26th May 2015 at 3:03pm
Making our retirement money last longer
With recent statistics showing we’re living longer, it looks like we could be spending in excess of 30 years in retirement. As a result, it’s important to understand it isn’t only how much we save but what we spend that determine whether our nest egg will last. We need to decide the rate at which we can afford to deplete our pension pots and still enjoy the life after work we want.
Is 4 the magic number?
However, there’s a rule of thumb popular in the States that’s now widely used by financial planners to address this question. Back in the mid-1990s, William Bengen, a financial planner, introduced what is generally known as ‘the 4% for retirement’. The rule suggests that a retirement portfolio invested equally (50/50) in stocks and bonds will last 30 years if a person withdraws 4% of savings in the first year of retirement and adjusts that amount annually by the rate of inflation. Basically, you could think of it as the natural income which comes from investments although this can go up or down over time.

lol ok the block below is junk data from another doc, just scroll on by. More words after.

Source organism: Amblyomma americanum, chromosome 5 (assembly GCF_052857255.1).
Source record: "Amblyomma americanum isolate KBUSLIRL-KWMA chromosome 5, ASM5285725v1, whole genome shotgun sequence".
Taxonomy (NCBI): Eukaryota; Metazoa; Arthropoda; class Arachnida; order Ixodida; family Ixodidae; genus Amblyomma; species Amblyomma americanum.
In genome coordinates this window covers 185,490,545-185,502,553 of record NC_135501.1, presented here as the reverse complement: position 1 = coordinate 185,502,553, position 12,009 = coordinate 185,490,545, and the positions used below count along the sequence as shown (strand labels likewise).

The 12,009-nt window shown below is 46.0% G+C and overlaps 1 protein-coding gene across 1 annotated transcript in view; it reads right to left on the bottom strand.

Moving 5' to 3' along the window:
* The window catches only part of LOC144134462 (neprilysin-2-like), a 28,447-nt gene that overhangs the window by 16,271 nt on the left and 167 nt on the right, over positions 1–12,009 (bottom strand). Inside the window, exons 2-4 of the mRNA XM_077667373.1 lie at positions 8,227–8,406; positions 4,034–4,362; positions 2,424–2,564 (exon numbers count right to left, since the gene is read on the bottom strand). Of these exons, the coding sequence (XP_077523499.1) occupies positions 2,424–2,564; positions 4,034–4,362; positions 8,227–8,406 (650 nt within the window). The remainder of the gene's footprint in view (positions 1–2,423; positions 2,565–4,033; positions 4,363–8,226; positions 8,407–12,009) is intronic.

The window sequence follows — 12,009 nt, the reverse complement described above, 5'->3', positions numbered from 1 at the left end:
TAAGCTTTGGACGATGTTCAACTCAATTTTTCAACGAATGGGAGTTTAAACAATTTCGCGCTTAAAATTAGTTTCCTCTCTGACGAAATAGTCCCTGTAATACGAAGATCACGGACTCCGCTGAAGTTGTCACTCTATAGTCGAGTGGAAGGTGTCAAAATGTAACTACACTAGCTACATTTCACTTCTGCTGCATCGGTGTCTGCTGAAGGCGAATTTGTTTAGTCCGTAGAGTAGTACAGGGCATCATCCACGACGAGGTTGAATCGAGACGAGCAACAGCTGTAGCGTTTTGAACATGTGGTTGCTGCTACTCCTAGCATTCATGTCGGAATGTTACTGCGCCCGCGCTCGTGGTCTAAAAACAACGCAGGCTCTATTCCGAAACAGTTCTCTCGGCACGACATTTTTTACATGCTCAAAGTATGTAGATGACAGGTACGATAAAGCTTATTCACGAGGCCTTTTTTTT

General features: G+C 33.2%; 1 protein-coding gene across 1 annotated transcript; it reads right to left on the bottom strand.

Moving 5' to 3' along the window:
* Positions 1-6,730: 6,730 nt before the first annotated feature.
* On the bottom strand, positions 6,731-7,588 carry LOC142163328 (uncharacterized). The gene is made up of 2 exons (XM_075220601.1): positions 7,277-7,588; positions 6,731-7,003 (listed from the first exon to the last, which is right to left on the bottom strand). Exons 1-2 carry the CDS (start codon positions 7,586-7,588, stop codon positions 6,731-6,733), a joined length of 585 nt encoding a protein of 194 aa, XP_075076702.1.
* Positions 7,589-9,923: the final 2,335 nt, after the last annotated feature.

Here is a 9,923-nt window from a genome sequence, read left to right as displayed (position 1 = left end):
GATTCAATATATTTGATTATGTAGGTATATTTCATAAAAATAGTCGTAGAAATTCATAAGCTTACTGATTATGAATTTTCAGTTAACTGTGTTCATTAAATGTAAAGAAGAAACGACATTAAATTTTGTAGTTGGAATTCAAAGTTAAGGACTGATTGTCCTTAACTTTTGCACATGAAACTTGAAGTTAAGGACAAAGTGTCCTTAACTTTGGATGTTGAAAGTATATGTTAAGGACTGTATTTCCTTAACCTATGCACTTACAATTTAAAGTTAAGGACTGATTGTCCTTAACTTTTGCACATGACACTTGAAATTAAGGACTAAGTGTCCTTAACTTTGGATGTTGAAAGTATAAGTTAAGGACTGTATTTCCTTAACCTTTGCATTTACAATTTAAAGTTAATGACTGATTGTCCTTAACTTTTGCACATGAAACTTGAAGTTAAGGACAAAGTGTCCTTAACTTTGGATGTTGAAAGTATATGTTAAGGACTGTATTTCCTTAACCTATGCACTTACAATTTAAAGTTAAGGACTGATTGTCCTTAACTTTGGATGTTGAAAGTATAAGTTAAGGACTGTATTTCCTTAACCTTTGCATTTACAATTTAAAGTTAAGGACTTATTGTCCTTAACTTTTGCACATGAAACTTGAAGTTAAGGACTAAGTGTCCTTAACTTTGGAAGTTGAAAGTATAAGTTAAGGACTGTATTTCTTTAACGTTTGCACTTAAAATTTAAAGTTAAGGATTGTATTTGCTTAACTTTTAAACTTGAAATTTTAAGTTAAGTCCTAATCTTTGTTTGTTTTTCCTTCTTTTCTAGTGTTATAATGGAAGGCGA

It’s up for debate
But it’s just a rule of thumb and there’s a school of thought that 4% is perhaps too aggressive given historic low interest rates.
For inflation-adjusted spending, 3% might be a better starting point. If 3% is too low, you can withdraw more if you’re willing to be flexible with spending. Or you could avoid self-managing the risks and use some funds to buy an annuity to cover basic expenses over the course of your retirement.
A reality check
It’s a debate that will rage on. But what is clear is we all need to be saving more and for as long as possible and give real thought now as to how we’ll take that cash in retirement. You don’t want to reach a time where you’ve been retired for 20 years and find you’ve some incredibly difficult financial decisions still to make because you don’t have enough money left.
Find out more about the 4% rule
If you’d like to hear more on the 4% rule and the debate around it, there’s an interesting article on the BBC website from their personal finance reporter Brian Milligan entitled ‘Could you run out of money before you die?’ The article also has some handy calculators sourced from a number of institutions that will help you do a spot of financial forecasting yourself.
The information in this blog or any response to comments should not be regarded as financial advice. A personal pension is an investment. Its value can go up or down and may be worth less than you paid in. Laws and tax rules may change in the future. The information here is based on our understanding in April 2015.
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